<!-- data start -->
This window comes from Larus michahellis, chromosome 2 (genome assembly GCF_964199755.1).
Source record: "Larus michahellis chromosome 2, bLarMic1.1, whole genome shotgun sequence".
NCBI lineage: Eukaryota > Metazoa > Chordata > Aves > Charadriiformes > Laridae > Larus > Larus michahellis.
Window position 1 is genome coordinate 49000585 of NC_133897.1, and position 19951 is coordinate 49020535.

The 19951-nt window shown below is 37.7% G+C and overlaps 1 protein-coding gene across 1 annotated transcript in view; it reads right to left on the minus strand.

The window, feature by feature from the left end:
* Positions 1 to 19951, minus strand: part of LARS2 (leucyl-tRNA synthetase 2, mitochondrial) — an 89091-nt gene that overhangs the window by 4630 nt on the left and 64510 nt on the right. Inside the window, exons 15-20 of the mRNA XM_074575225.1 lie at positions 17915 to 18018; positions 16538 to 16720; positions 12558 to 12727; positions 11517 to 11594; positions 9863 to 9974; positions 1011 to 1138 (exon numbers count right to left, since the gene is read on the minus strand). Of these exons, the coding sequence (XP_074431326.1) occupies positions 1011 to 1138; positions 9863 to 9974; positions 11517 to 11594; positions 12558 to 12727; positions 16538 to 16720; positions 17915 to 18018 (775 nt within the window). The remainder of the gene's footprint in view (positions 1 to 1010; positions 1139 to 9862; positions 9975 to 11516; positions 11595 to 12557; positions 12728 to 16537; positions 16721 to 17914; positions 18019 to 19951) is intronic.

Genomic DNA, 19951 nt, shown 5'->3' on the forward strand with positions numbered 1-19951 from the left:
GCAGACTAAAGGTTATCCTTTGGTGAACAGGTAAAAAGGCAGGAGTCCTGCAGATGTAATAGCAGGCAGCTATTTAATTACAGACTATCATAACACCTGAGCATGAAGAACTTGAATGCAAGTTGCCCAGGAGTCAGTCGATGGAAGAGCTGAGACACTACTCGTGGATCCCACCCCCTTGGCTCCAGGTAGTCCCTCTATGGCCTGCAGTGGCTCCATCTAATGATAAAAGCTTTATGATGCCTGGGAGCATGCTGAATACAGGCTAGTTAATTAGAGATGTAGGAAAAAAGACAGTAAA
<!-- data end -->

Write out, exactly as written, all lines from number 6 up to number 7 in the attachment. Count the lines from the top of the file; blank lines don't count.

The window, feature by feature from the left end:
* Positions 1 to 19951, minus strand: part of LARS2 (leucyl-tRNA synthetase 2, mitochondrial) — an 89091-nt gene that overhangs the window by 4630 nt on the left and 64510 nt on the right. Inside the window, exons 15-20 of the mRNA XM_074575225.1 lie at positions 17915 to 18018; positions 16538 to 16720; positions 12558 to 12727; positions 11517 to 11594; positions 9863 to 9974; positions 1011 to 1138 (exon numbers count right to left, since the gene is read on the minus strand). Of these exons, the coding sequence (XP_074431326.1) occupies positions 1011 to 1138; positions 9863 to 9974; positions 11517 to 11594; positions 12558 to 12727; positions 16538 to 16720; positions 17915 to 18018 (775 nt within the window). The remainder of the gene's footprint in view (positions 1 to 1010; positions 1139 to 9862; positions 9975 to 11516; positions 11595 to 12557; positions 12728 to 16537; positions 16721 to 17914; positions 18019 to 19951) is intronic.